Homolka's admissions, part of her plea bargain along with her promise to testify against Bernardo, were kept secret under a court-imposed publication ban designed to ensure that Bernardo received a fair trial. While Homolka began serving her 12-year sentence, much of the banned information was circulated on the Internet and in the foreign media, but was not published here. Bernardo's trial was moved to Toronto from St. Catharines to help ensure an impartial jury, which was efficiently selected in one week in early May. And then the revelations began. Hybrid Justice

The Canadian justice system is something of a hybrid between the British and American systems. Judges and lawyers wear robes (but no wigs). The judge, a red sash across his chest, is treated with the strictest deference. At the Bernardo trial, gray-haired Ontario Court Associate Justice Patrick LeSage, 59, presides from a bench raised about six steps above the level of the spacious courtroom. While court is in session, court officials, lawyers, members of the public and even reporters bow to him as they enter or leave the room.

In perhaps the most glaring contrast with the Simpson trial, Bernardo's defense costs less than $1,000 a day. It is funded by the government: Instead of putting public defenders on salary, Canada pays private lawyers to do defense work for the indigent. For this relative pittance, Bernardo gets two of the top criminal defense lawyers in the province of Ontario, John Rosen and Tony Bryant. They are working for about 25 percent of what they would charge a wealthy private client.

"It's the best system in the world," said Bryant. "It permits people to actually be defended." In contrast to an American public defender, he said, "John Rosen and I are not pressured by 500 other cases."

The system also shows considerable respect for the 12 jury members. During the selection process they were asked relatively little of what they knew about Paul Bernardo; much more than American jurors, they are expected to use judgment rather than ignorance in considering the evidence. They are not sequestered. They go home to their families every day, presumably eating dinner and playing with their children and trying to ignore media reports about the horrors they heard that day.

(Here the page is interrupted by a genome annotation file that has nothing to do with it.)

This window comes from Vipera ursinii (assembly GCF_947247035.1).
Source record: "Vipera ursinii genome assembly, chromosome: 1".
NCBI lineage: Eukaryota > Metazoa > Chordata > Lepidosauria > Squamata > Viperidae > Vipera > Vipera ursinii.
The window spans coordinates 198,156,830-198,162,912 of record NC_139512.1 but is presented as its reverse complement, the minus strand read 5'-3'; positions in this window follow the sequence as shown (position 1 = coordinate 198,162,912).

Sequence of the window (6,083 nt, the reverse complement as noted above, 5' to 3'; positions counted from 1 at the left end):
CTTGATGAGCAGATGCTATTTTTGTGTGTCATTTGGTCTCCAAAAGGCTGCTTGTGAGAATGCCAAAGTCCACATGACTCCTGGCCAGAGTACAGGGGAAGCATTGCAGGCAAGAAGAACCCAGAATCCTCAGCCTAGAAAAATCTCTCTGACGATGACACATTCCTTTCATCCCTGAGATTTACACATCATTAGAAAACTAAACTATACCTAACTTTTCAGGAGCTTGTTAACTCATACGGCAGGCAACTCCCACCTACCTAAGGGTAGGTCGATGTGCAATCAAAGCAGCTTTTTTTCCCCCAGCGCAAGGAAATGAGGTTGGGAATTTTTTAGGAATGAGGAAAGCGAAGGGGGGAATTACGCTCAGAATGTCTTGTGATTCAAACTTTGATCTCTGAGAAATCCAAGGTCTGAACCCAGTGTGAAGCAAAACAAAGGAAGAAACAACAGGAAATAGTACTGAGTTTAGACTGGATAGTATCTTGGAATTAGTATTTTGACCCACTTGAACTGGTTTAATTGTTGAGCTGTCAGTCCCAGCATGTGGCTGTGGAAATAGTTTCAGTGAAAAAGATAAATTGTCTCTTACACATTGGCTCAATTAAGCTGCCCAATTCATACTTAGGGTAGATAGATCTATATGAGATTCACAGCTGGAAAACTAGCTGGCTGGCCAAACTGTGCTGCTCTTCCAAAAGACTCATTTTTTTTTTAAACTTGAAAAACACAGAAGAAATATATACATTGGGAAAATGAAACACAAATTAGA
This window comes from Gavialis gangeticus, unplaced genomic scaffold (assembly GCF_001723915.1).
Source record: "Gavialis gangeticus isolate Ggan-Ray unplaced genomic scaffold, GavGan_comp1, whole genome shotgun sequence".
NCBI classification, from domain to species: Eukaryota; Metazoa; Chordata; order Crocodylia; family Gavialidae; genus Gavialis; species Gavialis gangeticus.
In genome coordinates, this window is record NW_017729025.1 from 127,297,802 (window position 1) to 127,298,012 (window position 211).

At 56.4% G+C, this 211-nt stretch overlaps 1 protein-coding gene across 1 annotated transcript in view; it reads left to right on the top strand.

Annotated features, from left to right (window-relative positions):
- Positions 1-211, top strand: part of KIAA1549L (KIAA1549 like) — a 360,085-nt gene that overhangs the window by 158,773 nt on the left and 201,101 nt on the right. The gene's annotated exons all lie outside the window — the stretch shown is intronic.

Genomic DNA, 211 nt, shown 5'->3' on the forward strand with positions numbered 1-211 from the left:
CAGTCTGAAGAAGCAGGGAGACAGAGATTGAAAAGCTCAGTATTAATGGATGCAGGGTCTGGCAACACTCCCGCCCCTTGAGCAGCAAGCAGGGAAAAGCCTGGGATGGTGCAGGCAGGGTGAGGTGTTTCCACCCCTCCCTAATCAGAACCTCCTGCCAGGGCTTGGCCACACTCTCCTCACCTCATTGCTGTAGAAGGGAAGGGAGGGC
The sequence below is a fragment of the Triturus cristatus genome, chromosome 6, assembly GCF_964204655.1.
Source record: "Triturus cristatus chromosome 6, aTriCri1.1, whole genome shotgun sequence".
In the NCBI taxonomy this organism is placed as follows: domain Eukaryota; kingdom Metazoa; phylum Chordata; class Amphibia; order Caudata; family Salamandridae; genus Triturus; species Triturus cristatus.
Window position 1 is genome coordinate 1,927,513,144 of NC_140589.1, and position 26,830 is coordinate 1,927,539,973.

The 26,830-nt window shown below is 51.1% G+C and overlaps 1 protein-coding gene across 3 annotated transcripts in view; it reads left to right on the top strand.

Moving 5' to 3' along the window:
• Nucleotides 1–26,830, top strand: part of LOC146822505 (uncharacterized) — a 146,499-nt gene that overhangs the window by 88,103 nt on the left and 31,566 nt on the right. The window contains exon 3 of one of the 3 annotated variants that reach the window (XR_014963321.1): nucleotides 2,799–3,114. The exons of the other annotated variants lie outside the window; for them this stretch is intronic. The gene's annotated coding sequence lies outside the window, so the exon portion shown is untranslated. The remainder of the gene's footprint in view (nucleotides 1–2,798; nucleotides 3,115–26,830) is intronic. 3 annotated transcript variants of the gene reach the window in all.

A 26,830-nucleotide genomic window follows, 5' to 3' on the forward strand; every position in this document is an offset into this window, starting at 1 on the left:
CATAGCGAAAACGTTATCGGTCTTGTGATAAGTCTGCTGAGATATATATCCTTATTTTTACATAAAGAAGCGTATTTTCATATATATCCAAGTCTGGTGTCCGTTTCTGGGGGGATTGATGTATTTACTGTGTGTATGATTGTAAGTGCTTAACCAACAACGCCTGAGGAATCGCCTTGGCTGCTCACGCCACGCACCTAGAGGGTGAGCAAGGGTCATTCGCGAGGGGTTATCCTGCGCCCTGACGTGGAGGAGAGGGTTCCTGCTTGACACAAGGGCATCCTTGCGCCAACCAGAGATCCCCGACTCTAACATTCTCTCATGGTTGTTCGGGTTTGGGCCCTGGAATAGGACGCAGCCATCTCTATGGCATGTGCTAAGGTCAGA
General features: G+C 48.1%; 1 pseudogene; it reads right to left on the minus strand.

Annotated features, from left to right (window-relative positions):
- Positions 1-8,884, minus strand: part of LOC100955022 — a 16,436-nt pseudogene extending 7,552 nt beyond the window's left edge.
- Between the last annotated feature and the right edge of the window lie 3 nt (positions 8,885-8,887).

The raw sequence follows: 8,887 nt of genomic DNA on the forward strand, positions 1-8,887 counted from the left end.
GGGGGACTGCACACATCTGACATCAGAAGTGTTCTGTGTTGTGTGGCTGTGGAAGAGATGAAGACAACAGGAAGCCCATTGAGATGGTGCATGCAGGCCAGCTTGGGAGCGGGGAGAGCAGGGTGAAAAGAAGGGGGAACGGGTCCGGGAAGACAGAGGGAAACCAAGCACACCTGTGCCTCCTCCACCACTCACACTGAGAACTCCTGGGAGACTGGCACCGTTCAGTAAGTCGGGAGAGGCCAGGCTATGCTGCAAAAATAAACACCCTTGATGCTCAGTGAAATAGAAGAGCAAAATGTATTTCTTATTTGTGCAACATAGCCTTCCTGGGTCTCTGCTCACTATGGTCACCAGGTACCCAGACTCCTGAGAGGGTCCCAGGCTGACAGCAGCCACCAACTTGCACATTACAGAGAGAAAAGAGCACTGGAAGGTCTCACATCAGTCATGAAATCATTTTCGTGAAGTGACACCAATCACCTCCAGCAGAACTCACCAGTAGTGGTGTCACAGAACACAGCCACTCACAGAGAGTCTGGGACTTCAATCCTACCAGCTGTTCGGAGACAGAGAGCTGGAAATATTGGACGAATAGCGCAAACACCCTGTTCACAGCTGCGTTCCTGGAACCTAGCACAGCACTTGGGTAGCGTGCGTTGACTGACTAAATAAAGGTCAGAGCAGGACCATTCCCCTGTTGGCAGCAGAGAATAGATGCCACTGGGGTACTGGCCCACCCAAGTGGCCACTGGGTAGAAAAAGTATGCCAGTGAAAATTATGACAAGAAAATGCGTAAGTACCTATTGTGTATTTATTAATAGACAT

Early on, LeSage turned down a request by the Canadian Broadcasting Corp. to televise the trial. Certain elements of the trial, such as courtroom proceedings that take place outside the presence of the jury, cannot be reported in the print media or on television. Reporters are also prohibited from expressing excessive opinion about the case.

Alan Young is, as far as he can tell, Canada's only legal commentator on TV for the Bernardo trial. He was hired by CTV, the largest private network, to provide expert analysis, and he dutifully attends the trial nearly every day. But given Canada's stronger controls over trial coverage, he is hardly Greta Van Sustern.

"I'm there to explain the legal process. But unfortunately I have to be so cautious that at the end of the day there's not a lot left for me to talk about," he says. The Awful Evidence